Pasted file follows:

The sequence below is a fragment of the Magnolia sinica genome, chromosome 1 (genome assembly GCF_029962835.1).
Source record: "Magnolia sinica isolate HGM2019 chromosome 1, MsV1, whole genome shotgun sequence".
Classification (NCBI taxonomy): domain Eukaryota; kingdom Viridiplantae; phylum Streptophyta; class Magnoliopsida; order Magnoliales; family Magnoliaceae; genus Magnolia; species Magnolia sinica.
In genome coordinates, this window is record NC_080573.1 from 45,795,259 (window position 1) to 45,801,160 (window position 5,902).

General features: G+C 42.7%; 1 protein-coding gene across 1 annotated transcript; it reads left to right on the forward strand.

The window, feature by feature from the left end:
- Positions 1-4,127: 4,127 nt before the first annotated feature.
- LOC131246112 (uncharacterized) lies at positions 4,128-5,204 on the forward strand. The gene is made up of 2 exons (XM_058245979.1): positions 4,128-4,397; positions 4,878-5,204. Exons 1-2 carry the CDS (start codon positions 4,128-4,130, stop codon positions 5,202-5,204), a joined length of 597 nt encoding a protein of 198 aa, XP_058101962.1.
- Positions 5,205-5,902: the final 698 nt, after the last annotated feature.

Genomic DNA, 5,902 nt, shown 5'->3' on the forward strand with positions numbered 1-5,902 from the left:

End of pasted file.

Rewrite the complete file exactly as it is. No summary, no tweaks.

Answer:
The sequence below is a fragment of the Magnolia sinica genome, chromosome 1 (genome assembly GCF_029962835.1).
Source record: "Magnolia sinica isolate HGM2019 chromosome 1, MsV1, whole genome shotgun sequence".
Classification (NCBI taxonomy): domain Eukaryota; kingdom Viridiplantae; phylum Streptophyta; class Magnoliopsida; order Magnoliales; family Magnoliaceae; genus Magnolia; species Magnolia sinica.
In genome coordinates, this window is record NC_080573.1 from 45,795,259 (window position 1) to 45,801,160 (window position 5,902).

General features: G+C 42.7%; 1 protein-coding gene across 1 annotated transcript; it reads left to right on the forward strand.

The window, feature by feature from the left end:
- Positions 1-4,127: 4,127 nt before the first annotated feature.
- LOC131246112 (uncharacterized) lies at positions 4,128-5,204 on the forward strand. The gene is made up of 2 exons (XM_058245979.1): positions 4,128-4,397; positions 4,878-5,204. Exons 1-2 carry the CDS (start codon positions 4,128-4,130, stop codon positions 5,202-5,204), a joined length of 597 nt encoding a protein of 198 aa, XP_058101962.1.
- Positions 5,205-5,902: the final 698 nt, after the last annotated feature.

Genomic DNA, 5,902 nt, shown 5'->3' on the forward strand with positions numbered 1-5,902 from the left: